Friday, July 23, 2010

Derrick Jensen, Endgame vol. 1: The Problem of Civilization, pages 284-285

(Cross-posted from Commonplace)

The checkout guy hates his job. Or at least he would if he allowed himself to feel in his body the slipping away of his own precious lifetime. Perhaps, though, it's more accurate to say "his own no-longer-precious lifetime," since if it were really precious he would not--could not--sell it so cheaply, nor even sell it for money at all. But he has been trained never to think of that, and especially to never feel it. If he thought of that--if he felt himself spending the majority of his life doing things he did not want to do--how would he then act? Who would he then be? What would he then do? How would he survive in this awful, unsurvivable system we call civilization? How, too, would we all respond if we fully awoke to the effects of the drip, drip, drip of hour after hour, day after day, year after year sold to jobs we do not love (jobs that are probably destroying our landbase to boot), and how would we respond, too, if we paid attention to the effects of other incessant drippings such as airbrushed photo after airbrushed photo on something so intimate as what--not whom, never whom--we find attractive?


A high school student bags the groceries. She's been through the mill. Twelve years of it, not counting her home life, twelve years of sitting in rows wishing she were somewhere else, wishing she were free, wishing it was later in the day, later in the year, later in her life when at long last her time--her life--would be her own. Moment after moment she wishes this. She wishes it day after day, year after year, until--and this was the point all along--she ceases anymore to wish at all (except to wish her body looked like those in the magazines, and to wish she had more money to buy things she hopes will for at least that one sparkling moment of purchase take away the ache she never lets herself feel), until she has become subservient, docile, domestic. Until her will--what's that?--has been broken. Until rebellion against the system comes to consist of yet more purchasing--don't you love those ads conflating alcohol consumption (purchased, of course, from major corporations) and rebelliousness?--or of nothing at all, until rebellion, like will, simply ceases to exist. Until the last vestiges of the wildness and freedom that are her birthright--as they are the birthright of every animal, plant, rock, river, piece of ground, breath of wind--have been worn or torn away.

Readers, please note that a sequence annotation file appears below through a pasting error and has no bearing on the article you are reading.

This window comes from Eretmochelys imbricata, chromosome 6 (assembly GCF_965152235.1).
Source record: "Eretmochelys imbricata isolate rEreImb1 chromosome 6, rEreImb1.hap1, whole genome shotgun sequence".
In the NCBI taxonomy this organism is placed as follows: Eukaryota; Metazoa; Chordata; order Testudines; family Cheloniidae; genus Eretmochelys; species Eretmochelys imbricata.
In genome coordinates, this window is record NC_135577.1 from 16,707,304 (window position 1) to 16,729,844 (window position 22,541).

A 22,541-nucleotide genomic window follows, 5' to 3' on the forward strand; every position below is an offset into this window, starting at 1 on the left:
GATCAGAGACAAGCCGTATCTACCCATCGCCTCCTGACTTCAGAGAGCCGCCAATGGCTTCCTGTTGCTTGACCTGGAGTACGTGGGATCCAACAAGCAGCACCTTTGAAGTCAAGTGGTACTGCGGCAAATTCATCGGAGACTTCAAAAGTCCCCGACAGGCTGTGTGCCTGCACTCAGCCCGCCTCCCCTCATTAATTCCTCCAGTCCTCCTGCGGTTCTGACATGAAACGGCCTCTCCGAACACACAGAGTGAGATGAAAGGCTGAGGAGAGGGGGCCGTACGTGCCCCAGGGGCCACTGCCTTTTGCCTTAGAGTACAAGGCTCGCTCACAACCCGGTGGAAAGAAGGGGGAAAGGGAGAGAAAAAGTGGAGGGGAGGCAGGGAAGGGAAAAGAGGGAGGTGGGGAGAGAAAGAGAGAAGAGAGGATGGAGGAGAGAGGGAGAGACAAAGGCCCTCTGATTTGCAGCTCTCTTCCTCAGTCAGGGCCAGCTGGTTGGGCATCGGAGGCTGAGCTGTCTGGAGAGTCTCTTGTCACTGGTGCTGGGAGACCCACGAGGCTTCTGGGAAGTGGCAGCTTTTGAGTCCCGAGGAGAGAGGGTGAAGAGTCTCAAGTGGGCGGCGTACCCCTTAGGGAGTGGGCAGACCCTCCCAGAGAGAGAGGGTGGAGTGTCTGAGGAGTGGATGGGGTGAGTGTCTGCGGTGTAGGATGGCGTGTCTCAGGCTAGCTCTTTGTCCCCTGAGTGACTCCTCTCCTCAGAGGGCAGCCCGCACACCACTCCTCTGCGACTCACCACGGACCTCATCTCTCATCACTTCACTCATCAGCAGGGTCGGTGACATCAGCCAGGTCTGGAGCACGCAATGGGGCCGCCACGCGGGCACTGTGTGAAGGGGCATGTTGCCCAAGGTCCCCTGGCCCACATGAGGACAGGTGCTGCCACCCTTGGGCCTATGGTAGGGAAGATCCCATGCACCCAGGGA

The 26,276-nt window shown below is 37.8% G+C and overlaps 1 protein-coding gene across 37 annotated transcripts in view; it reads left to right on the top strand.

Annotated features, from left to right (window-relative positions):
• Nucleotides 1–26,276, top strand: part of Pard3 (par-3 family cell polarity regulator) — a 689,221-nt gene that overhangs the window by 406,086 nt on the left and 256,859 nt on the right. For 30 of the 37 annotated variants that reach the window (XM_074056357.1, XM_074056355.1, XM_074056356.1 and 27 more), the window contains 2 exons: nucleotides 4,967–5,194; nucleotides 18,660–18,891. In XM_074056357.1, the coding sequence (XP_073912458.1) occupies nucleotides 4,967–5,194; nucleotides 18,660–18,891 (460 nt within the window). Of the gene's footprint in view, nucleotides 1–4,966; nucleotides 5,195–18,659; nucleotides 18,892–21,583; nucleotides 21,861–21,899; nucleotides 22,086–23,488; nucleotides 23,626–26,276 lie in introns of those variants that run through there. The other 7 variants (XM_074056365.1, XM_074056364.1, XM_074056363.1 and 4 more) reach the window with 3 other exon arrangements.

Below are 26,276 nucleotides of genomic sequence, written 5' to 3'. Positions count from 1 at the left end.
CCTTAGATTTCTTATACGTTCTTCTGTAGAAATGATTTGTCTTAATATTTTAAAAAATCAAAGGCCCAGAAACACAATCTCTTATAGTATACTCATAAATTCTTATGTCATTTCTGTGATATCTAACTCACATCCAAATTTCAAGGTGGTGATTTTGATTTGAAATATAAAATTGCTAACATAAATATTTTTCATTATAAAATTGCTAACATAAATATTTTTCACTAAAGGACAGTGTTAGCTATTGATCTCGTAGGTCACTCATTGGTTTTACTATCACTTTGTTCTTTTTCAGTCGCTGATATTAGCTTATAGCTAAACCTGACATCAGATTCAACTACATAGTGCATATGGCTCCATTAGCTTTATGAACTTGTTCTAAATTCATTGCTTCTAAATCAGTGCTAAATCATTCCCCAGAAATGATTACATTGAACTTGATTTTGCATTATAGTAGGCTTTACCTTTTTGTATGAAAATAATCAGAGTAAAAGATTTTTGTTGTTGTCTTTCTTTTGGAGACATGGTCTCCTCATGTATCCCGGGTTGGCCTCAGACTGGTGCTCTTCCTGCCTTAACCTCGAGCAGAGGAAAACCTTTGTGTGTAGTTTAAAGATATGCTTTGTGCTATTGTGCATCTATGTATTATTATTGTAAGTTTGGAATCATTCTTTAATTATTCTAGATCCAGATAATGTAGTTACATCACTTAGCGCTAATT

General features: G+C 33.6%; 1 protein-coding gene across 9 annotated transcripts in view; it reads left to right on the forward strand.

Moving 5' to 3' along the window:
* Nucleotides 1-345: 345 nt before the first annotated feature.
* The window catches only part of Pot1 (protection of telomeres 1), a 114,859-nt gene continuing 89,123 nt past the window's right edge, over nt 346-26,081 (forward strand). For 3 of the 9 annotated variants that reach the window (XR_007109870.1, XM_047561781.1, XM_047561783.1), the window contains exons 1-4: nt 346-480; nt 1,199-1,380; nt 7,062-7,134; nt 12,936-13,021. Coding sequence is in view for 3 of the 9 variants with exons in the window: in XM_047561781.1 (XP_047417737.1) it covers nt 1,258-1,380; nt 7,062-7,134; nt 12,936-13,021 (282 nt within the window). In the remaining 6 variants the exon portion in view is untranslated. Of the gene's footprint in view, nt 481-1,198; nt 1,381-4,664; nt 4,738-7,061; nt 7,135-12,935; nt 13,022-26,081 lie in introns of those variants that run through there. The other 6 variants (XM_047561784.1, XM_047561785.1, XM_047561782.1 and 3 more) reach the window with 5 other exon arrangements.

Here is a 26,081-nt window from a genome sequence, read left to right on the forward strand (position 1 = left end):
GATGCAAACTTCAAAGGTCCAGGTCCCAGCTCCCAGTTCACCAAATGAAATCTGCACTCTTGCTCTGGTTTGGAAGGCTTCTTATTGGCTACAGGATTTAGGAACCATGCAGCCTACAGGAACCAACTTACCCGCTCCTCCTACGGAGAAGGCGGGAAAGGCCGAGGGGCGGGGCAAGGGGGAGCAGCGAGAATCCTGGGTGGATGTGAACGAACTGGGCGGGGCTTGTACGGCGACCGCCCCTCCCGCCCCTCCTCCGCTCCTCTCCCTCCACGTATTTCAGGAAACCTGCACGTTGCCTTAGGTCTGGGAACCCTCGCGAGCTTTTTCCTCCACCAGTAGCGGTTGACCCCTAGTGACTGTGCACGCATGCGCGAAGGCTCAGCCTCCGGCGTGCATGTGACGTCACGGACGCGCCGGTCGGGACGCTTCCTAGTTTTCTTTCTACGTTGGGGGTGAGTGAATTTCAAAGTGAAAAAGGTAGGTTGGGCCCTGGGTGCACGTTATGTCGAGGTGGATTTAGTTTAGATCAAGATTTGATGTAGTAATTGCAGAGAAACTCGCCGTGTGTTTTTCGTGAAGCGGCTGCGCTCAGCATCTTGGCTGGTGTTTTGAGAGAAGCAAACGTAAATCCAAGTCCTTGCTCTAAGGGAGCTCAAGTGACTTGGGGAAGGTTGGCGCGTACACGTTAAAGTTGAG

Free will at this point becomes almost meaningless, because by now victims participate of their own free will--having long since lost touch with what free will might be. Indeed, they can be said to no longer have any meaningful will at all. Their will has been broken. Of course. That's the point. Now, they are workers. They are productive members of this great and benevolent structure of civilization that brings good to all it touches. They are happy, even if this happiness requires routine chemical assistance. There is no longer any need for force, because the people--or more precisely those who were once people--have been fully metabolized into the system, have become self-regulating, self-policing.

Welcome to the end of the world.


Bruce said...

As much as I dislike our civilizational system, isn't it naive to think that humans can be wild like other natural things? Humans are strange, conflicted beings who have no idea what could possibly make for satisfaction. We dream of how it could be without oppressors, but boredom is our true, but silent, foe.

Ethan said...

I tend toward the opinion that boredom is a symptom of civilization, as is the distinction between humans and other natural things. I honestly don't know what's possible at this or any other point in the history of civilization, or what's even desirable, but Jensen does seem to be on to something.